Pacific Northwest National Laboratory has launched the Pacific Northwest GridWise Demonstration projects, a regional initiative to test and speed adoption of new smart grid technologies that can make the power grid more resilient and efficient.
Senator Patty Murray (D-Washington), representatives from the Department of Energy, as well as demonstration project partners and participants, kicked off the program at an event in Seattle on Jan. 11. Through the GridWise Demonstration projects, PNNL researchers will gain insight into energy consumers' behavior while testing new technologies designed to bring the electric transmission system into the information age.
About 300 volunteers on Washington's Olympic Peninsula, in Yakima and in Gresham, Oregon, will test equipment that is expected to make the grid more reliable, while offsetting huge investments in new transmission and distribution equipment.
A new combination of devices, software and advanced analytical tools will give homeowners more information about their energy use and cost, and researchers want to know if this will modify their behavior.
Approximately 200 homes will receive real-time price information through a broadband Internet connection and automated equipment that will adjust energy use based on price. In addition, some customers will have computer chips embedded in their dryers and water heaters that can sense when the power transmission system is under stress and automatically turn off certain functions briefly until the grid can be stabilized by power operators.
"The technologies we're testing will turn today's appliances, which are as dumb as stones with regard to the power grid, into full partners in grid operations." said Rob Pratt, GridWise program manager at PNNL in Richland, Washington.
The year-long study is part of the Pacific Northwest GridWise Demonstration, a project funded primarily by DOE. Northwest utilities, appliance manufacturers and technology companies also are supporting this effort to demonstrate the devices and assess the resulting consumer response.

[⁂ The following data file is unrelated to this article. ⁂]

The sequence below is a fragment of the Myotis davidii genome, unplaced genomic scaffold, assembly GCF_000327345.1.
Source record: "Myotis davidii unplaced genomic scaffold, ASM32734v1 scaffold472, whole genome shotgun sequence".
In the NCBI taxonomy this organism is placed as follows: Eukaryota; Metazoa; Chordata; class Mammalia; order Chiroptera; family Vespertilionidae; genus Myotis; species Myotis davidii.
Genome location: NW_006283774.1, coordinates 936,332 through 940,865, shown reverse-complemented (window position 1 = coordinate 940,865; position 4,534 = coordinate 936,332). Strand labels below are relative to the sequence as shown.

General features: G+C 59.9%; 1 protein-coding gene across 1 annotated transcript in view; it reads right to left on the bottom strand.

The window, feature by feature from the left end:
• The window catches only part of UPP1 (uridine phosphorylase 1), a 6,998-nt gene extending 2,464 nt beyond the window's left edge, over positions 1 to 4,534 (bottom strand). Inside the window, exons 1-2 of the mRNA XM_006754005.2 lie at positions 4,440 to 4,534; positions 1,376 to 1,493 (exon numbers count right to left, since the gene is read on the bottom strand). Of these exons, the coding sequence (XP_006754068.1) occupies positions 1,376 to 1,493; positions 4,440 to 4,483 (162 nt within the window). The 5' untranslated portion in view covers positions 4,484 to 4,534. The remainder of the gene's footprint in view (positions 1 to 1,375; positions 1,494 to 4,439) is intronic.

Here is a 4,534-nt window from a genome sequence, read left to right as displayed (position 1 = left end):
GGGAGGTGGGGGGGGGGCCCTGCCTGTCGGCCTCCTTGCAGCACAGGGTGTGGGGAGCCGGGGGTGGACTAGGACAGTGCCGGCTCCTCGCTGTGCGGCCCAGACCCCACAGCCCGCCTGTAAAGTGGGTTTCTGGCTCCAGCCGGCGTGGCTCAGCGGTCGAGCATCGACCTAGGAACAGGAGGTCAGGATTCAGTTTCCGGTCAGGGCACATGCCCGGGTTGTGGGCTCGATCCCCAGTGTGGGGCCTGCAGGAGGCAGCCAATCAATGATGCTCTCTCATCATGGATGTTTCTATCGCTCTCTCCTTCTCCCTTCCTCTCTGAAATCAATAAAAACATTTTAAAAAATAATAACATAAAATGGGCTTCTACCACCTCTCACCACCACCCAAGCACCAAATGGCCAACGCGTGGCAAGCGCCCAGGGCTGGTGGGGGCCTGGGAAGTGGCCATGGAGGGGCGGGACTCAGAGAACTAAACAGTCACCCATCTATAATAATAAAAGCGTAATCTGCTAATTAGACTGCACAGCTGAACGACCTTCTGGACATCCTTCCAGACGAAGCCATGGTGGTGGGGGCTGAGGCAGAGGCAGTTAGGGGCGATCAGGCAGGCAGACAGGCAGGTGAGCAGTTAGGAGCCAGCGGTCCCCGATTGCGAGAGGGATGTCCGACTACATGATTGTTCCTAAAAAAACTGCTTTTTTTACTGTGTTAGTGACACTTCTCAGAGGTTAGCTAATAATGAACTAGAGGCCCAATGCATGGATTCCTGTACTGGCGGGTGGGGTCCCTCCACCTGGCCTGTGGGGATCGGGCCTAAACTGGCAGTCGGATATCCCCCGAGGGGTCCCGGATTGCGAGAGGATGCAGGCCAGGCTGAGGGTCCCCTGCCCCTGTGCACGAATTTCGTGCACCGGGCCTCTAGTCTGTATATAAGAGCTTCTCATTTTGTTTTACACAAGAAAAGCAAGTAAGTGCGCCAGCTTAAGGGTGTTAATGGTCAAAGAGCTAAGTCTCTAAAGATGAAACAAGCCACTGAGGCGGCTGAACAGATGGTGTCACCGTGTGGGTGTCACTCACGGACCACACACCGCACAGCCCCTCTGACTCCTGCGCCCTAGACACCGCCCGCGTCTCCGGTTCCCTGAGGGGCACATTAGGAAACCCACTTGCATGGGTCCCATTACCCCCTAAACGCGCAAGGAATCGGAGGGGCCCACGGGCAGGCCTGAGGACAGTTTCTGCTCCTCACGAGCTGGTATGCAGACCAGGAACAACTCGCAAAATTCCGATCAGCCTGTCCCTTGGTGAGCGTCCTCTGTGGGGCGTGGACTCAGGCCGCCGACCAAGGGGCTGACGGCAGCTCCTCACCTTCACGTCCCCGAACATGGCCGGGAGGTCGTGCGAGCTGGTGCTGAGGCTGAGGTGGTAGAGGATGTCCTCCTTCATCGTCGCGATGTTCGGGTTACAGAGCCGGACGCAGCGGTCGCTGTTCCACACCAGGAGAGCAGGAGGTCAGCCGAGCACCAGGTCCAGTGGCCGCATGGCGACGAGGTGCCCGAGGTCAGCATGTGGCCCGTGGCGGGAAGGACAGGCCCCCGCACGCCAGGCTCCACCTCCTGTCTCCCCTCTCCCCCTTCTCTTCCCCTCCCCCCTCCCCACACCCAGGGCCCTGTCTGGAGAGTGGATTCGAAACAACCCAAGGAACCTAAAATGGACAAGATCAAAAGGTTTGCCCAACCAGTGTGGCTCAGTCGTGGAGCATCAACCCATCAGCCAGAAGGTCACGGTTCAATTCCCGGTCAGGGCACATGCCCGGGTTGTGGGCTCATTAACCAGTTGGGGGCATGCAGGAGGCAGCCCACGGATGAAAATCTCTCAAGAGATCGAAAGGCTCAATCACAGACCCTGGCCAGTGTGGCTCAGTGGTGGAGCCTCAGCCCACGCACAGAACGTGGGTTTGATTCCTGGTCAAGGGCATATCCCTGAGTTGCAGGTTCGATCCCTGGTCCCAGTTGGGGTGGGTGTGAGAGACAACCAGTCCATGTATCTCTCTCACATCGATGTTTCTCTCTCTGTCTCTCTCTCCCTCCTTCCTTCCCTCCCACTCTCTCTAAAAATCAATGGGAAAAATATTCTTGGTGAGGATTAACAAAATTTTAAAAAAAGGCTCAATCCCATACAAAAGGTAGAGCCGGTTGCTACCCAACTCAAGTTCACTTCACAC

In the pricing study, automated controls will adjust appliances and thermostats based on predetermined instructions from homeowners. The volunteers can choose to curtail or reduce energy use when prices are higher. At any point, homeowners have the ability to override even their preprogrammed preferences to achieve maximum comfort and convenience.
"We believe this project is the first to provide pricing data on a very short time scale–approximately every five minutes–and the first to include the true costs of transmission and distribution within that price," said Pratt.
Currently, most utilities charge a flat rate per kilowatt hour to homeowners, regardless of the wholesale cost of power or the cost of transmission and distribution. Pratt and other researchers will analyze how customers react to the real cost of delivering energy to their homes through the use of simulated electric bills and pretend money in a mock account that eventually will be converted into cash they get to keep.
If homeowners choose to reduce electric consumption at times of higher prices, the pretend money they save becomes real as they are issued a check from the GridWise program each quarter. Price conscious participants are expected to earn about $150 during the year and nobody will lose money during the experiment.
The communications, computer and control technologies provided by IBM, Invensys Controls and others can help customers become an integral part of power grid operations on a daily basis–and especially in times of extreme stress on the electrical distribution system.
In the portion of the demonstration focused on the smart appliance technology, a computer chip developed by PNNL is being installed in 150 Sears Kenmore dryers produced by Whirlpool Corporation.
The Grid Friendly Appliance Controller chip could help prevent widespread power outages by turning off certain parts of an appliance when it senses instability in the grid–something that happens about once a day on average. Shutting down the heating element for a few minutes, while the drum continues to tumble, would likely go unnoticed by the homeowner but drastically reduces power demand within the home. Multiplied on a large scale, this instant reduction in energy load could serve as a shock absorber for the grid. It would give grid operators time to bring new power generation resources on-line to stabilize the grid–a process that usually takes several minutes.
At the end of the study, researchers will evaluate customers' reactions to the chip and their responses to the real-time pricing information to determine their acceptance. This will help government and industry to determine whether and how to best make the technologies more widely available to consumers in the future.
An earlier PNNL study shows that creating a smarter grid through information technology could save $80 billion over 20 years nationally by offsetting costs of building new electric infrastructure–the generators, transmission lines and substations that will be required to meet estimated load growth.